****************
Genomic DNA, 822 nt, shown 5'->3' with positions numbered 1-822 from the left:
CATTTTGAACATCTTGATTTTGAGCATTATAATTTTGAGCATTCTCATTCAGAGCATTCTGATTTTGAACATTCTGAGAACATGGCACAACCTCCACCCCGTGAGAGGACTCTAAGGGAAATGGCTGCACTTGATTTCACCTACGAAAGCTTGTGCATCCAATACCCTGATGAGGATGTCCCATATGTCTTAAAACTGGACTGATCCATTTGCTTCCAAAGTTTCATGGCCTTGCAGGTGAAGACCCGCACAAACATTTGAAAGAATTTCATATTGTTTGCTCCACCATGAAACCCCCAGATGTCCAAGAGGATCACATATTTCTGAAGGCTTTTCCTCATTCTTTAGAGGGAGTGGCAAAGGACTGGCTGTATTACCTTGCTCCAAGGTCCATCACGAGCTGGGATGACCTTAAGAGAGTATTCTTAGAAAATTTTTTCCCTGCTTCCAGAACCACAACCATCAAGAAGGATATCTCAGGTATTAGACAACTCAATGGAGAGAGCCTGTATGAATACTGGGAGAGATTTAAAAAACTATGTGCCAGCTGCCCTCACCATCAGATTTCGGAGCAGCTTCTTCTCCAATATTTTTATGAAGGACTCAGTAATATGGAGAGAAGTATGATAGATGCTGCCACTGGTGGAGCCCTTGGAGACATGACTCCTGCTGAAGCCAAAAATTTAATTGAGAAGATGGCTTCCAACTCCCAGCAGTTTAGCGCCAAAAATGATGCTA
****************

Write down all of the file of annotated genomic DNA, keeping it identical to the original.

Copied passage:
Genomic DNA, 822 nt, shown 5'->3' with positions numbered 1-822 from the left:
CATTTTGAACATCTTGATTTTGAGCATTATAATTTTGAGCATTCTCATTCAGAGCATTCTGATTTTGAACATTCTGAGAACATGGCACAACCTCCACCCCGTGAGAGGACTCTAAGGGAAATGGCTGCACTTGATTTCACCTACGAAAGCTTGTGCATCCAATACCCTGATGAGGATGTCCCATATGTCTTAAAACTGGACTGATCCATTTGCTTCCAAAGTTTCATGGCCTTGCAGGTGAAGACCCGCACAAACATTTGAAAGAATTTCATATTGTTTGCTCCACCATGAAACCCCCAGATGTCCAAGAGGATCACATATTTCTGAAGGCTTTTCCTCATTCTTTAGAGGGAGTGGCAAAGGACTGGCTGTATTACCTTGCTCCAAGGTCCATCACGAGCTGGGATGACCTTAAGAGAGTATTCTTAGAAAATTTTTTCCCTGCTTCCAGAACCACAACCATCAAGAAGGATATCTCAGGTATTAGACAACTCAATGGAGAGAGCCTGTATGAATACTGGGAGAGATTTAAAAAACTATGTGCCAGCTGCCCTCACCATCAGATTTCGGAGCAGCTTCTTCTCCAATATTTTTATGAAGGACTCAGTAATATGGAGAGAAGTATGATAGATGCTGCCACTGGTGGAGCCCTTGGAGACATGACTCCTGCTGAAGCCAAAAATTTAATTGAGAAGATGGCTTCCAACTCCCAGCAGTTTAGCGCCAAAAATGATGCTA